Anita Ratnam is as eclectic in her eating habits as in her performances
Every Indian city has its own peculiar chaos. Move from one to the other and you are sure to be thrown off. As is Anita Ratnam. The dancer-choreographer may be used to Chennai’s frenetic street cacophony, and jet her way from New York to Singapore in a trice, but Delhi’s traffic jams are not to her taste. Yet when she reaches InterContinental The Grand on Barakhamba Avenue after a smoggy ride, the smile is uncomplaining, the energy unflagging as she makes her way to 24/7. The restaurant, earlier named The Rendezvous, has undergone a facelift and a rethink.
Anita is quick to appreciate the changes. The concept is relatively unique. Twenty-four hour snack bars are commonplace. On offer at 24/7 is a multi-cuisine experience any time of the day or night. It is a convenience performing artistes can appreciate. Nothing like a hot meal after the show is over. One that can be savoured and lingered over even while reliving the performance. And not everyone likes to be relegated to the hotel room when the restaurants shut. So 24/7 is an inviting option.
“I’m quite a foodie. I grew up a strict vegetarian,” Anita reveals, even as a platter of both vegetarian and non-vegetarian sushi announces her modified ways. Mealtimes were traditional back then. Rasam-saadam (rice with rasam), which customarily follows rice with sambar, was a must, she recounts. The message was to be adaptable, though. “Because my parents taught me, you have to learn to dine at any table,” she explains, adding, “Try to be a vegetarian in Japan!” So, “from dahi bhaat (curd rice) to kimchi to sushi,” she is ready for them all.
“I like thairu saadam,” she names the true blue South Indian curd rice speciality, “especially on the day of performance. But I like it warm, with a bit of extra chilli and lime pickle.” Many would agree it is the dish of choice to soothe pre-stage nerves.
While this return to alimentary custom may signify she is at heart the same young girl who learnt Bharatanatyam, Mohiniattam and music while growing up in Chennai, her performances, in fact, could be said to reflect the eclectic changes that have expanded her diet. The alaripu-to-tillana format of the 20th Century Bharatanatyam solo repertoire, she discarded long ago. Her productions are a mix of poetry and music, movement and sculpture. Whether based on a number of movement vocabularies — such as “Seven Graces” on the Buddhist goddess Tara — or the Bharatanatyam technique — like the latest, “Faces…Blessed Unrest” that premiered this winter — they appeal to an audience beyond those schooled in classical dance.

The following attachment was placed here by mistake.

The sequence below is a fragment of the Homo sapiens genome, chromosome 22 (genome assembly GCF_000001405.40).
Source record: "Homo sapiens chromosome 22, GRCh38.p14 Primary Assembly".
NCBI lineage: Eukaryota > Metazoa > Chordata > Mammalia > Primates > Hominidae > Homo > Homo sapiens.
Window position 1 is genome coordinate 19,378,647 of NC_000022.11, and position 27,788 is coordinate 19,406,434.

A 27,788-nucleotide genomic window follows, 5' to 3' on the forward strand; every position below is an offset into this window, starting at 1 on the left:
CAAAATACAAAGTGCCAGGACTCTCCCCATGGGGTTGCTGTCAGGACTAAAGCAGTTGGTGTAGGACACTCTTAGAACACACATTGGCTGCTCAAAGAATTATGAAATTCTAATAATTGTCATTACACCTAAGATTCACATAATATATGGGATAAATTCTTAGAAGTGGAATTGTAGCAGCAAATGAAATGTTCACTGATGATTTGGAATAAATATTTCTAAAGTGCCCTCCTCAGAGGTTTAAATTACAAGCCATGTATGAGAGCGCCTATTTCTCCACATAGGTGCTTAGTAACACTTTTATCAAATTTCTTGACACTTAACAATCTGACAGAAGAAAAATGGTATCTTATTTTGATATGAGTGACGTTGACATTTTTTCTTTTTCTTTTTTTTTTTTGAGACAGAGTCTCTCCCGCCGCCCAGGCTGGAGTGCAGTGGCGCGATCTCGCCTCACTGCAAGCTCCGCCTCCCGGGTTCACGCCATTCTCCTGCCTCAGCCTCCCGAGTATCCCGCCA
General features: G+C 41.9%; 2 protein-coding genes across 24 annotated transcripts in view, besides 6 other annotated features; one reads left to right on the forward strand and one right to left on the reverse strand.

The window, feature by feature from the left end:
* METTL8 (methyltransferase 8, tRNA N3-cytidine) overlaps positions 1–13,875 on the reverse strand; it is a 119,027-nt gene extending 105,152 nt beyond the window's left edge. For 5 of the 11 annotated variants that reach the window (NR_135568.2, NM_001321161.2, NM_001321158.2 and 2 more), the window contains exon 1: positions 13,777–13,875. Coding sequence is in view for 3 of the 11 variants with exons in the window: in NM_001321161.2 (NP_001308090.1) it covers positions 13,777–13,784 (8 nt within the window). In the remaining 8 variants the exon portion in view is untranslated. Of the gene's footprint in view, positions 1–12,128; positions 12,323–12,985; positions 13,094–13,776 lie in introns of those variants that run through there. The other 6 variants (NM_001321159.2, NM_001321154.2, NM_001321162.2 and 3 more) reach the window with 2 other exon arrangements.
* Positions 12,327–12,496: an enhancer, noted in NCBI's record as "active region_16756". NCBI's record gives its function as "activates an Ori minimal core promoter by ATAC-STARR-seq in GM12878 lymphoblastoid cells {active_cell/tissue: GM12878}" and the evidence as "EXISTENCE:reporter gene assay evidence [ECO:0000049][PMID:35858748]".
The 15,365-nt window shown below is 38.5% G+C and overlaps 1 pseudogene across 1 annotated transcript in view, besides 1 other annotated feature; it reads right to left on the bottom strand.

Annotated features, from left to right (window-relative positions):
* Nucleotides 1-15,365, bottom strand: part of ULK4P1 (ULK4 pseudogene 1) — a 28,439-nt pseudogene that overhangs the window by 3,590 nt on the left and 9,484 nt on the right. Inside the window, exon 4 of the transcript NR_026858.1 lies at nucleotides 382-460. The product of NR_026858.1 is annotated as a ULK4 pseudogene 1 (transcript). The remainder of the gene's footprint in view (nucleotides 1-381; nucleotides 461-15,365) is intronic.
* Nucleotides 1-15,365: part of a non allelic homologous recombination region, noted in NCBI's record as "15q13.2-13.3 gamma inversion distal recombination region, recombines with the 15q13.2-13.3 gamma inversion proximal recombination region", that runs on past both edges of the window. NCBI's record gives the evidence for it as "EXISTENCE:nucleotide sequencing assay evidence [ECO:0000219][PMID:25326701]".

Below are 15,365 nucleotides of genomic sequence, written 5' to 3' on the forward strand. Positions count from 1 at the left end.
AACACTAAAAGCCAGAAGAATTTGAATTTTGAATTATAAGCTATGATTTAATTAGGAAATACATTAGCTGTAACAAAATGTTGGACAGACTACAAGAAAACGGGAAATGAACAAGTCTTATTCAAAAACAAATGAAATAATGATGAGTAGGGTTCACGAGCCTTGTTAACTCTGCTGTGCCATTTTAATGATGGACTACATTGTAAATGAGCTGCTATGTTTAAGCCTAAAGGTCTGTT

Her holistic approach means she always collaborates with a theatre director, as well as the best musicians and writers who translate the Indian languages into poetic English. But this same sense of artistic adventure means she sometimes travels the world with only her soundtrack CDs for company. This is not the only reason an artiste’s life is a tough one.
A cottage industry
“In Europe, if you are an artiste, the state supports you. In India we are still like a cottage industry,” she notes. “We still depend on the husband or parents.”
Taking a tangent from the conversation towards the salad bar, she selects light fare. There is a dinner engagement to do justice to later, so cheese in the salads is best avoided. Declaring she has already put on a kilo of weight in Delhi, she has only an appreciative smile for the buffet counters where Indian and world cuisine steam invitingly. “Delhi’s got some lovely food,” she remarks. “I went to Paranthewali Gali. I didn’t eat the day before.” Balance, it seems, is the key.
As it is in her dance. “I always tell dancers Bharatanatyam is not enough. You have to cross-train,” she explains, pointing out that different muscles are put in use in the different dance forms. Running on the beach, for example is a workout a Bharatanatyam session may not provide.
No beach in Delhi, but plenty of running against the clock. A cup of coffee later, Anita is ready to move. Moving with the times is just one part of moving in time.ANJANA RAJAN